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Finland's Diplomatic Balancing Act With Russia Comes Under Scrutiny

A couple look at campaign posters of candidates in the Finnish Parliamentary elections put up along a street in Helsinki, April 10, 2015.

HELSINKI — From closer NATO ties to rumors of Kremlin-backed land deals on its border, Finland's diplomatic balancing act with Russia has come under the spotlight before Sunday's parliamentary election as politicians debate how far to challenge the Kremlin.

The vote sees centrist opposition front-runner Juha Sipila, who favors military non-alignment along with two other major parties, battling center-right incumbent Prime Minister Alexander Stubb, who advocates joining NATO.

The debate was mirrored regionally after an unprecedented hawkish joint statement last week by Nordic countries — Sweden, Norway, Finland, Denmark and Iceland — that directly cited the Russian "challenge" as grounds to increase defense cooperation.

For the Nordics it reflected a year of Russian air force sorties, spy accusations and military border exercises. Moscow retorted immediately, saying moves by Finland and Sweden toward closer ties with NATO were of "special concern."

"It's unheard of to explicitly link Nordic defense cooperation to the Russian threat," said Anna Wieslander, deputy director of the Swedish Institute of International Affairs. "It clearly says 'us against Russia.'"

That would be a sea change for Finland, which shares an 833-mile (1,340-kilometer) border with Russia, with which it fought two bitter wars between 1939 and 1944, losing substantial territory.

The resulting "Finlandization" became a Cold War byword for self-imposed neutrality and a willingness to accommodate Soviet interests driven by fear of its neighbor.

Helsinki has moved closer to the West since it joined the European Union in 1995 and the euro zone in 1999, but — like Sweden — it is still not in NATO. With about 8 percent of its exports dependent on Russian trade, Helsinki also tries to toe a pragmatic line with its former ruler.

That status quo has become strained with Russian air sorties and naval activity in the Baltic Sea, as well as by the economic impact of sanctions, stirring debate about how far Finland should follow the Western response to Russia's role in destabilizing Ukraine.

Polls show a majority of Finns are against joining NATO, but those numbers may be thinning — roughly a quarter of Finland's 5.5 million people agree with Stubb's pro-NATO posture. More Swedes are also coming round to joining the alliance.

Any hint of Sweden and Finland joining NATO rankles Russia — so much so that Prime Minister Dmitry Medvedev said in 2013 their entry into the alliance would force Moscow to "respond."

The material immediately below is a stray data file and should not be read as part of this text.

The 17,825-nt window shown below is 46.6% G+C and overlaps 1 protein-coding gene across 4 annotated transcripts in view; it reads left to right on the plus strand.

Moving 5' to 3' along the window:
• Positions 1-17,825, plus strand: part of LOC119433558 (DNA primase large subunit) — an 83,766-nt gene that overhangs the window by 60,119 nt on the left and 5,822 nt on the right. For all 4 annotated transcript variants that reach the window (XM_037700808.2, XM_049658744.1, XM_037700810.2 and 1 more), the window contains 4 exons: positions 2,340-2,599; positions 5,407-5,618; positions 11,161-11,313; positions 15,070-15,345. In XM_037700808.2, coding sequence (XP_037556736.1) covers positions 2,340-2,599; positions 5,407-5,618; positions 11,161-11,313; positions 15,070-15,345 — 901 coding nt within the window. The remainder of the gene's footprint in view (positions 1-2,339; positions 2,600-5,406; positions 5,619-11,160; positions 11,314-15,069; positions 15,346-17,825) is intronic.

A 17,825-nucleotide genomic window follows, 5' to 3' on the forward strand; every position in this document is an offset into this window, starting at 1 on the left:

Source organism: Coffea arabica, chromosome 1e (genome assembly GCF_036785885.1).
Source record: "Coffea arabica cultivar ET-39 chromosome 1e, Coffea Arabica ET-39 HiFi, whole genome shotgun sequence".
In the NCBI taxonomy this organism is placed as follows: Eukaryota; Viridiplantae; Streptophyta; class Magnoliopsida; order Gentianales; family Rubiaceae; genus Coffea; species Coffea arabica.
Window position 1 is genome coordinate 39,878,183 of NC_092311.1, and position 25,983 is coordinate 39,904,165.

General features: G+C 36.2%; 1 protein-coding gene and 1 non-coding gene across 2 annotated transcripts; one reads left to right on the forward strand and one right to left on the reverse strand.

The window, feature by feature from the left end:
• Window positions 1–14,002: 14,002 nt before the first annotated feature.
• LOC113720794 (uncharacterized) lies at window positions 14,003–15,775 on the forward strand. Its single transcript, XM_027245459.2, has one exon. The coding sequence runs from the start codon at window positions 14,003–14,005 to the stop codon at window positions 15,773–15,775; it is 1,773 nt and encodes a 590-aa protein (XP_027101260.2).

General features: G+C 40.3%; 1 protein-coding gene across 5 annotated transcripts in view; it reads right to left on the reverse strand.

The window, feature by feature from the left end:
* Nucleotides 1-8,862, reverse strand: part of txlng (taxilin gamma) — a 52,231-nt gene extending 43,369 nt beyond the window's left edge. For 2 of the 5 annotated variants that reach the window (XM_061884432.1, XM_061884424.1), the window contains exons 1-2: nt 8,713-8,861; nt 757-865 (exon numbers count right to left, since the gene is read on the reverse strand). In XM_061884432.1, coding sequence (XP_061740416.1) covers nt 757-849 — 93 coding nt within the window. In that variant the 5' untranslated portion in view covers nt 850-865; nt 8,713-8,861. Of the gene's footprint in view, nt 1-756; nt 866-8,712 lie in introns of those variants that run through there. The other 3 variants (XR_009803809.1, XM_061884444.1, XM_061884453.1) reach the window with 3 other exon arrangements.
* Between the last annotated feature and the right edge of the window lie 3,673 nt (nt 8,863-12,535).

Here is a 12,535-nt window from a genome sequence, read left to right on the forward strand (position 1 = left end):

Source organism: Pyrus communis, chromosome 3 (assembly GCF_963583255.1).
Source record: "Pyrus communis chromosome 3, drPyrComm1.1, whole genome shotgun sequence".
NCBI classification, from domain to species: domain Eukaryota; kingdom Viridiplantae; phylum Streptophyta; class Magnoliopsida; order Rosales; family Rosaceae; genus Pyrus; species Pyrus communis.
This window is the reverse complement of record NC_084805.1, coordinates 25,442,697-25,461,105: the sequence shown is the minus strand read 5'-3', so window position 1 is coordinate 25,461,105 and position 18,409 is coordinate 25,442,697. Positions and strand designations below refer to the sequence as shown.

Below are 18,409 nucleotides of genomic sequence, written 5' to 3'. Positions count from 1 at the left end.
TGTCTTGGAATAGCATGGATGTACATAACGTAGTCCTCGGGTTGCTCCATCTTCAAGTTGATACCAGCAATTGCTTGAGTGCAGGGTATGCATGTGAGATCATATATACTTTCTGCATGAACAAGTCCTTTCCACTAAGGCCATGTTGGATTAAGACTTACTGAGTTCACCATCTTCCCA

"Finland has moved on — mostly — from the political generation in whom the instinct not to offend Russia was so deeply ingrained that this was automatic," Keir Giles, a Russia expert at the Chatham House think tank, said in an e-mail. "But the legacy lives on in some areas."

"What has polarized the debate right now is a new willingness to call a spade a spade at an official level."

Finland was cautious about sanctions on Moscow over Ukraine and many politicians turned against Stubb's government over the common defense statement.

"Creating an image that Nordic cooperation … is based on the Russian threat cannot be justified," center-right President Sauli Niinisto said.

Sweden is also wondering whether to seek shelter in the U.S.-led alliance, abandoning two centuries of formal neutrality.

Russian warplanes made headlines in 2013 after staging a mock bombing run on Sweden. Reports of a submarine spotted off Stockholm led to its biggest mobilization since the Cold War.

Sweden and Finland are already moving closer to NATO. They cooperate with three Nordic states in NATO — Denmark, Norway and Iceland — and participated with the alliance in Afghanistan.

Last month, Russia's defense minister threatened to target Danish warships with nuclear weapons if Copenhagen joined NATO's missile defense system.

A rise in Finnish support for NATO feeds into a history of suspicion. Russian rule ended in 1917 and thousands of Finns died fighting the Soviets during World War II. Men spend up to a year in compulsory conscription.

Underscoring suspicions, Defense Minister Carl Haglund has expressed concerns about reports of Russian investments in Finnish land near military sites.

Yet diplomatic preoccupations are lost on many Finns who depend on links to Russia.

Russian tourists used to flock to the border town of Lappeenranta to take snow rides on reindeer or buy anything from clothes to groceries.

"This ruble crisis really hit this town from out of the blue. Many shops have been closed," said Sari Mustapaa, the manager of Galleria shopping mall.

Hit by a weaker ruble, the number of Russian visitors in Finland fell 13 percent to 4.5 million last year. Exports to Russia, its third-biggest export market, dropped 14 percent.

"Some old-fashioned Russophobia still remains around here. But this crisis has taught us how important Russian tourism and trade is in Finland," Mustapaa said.

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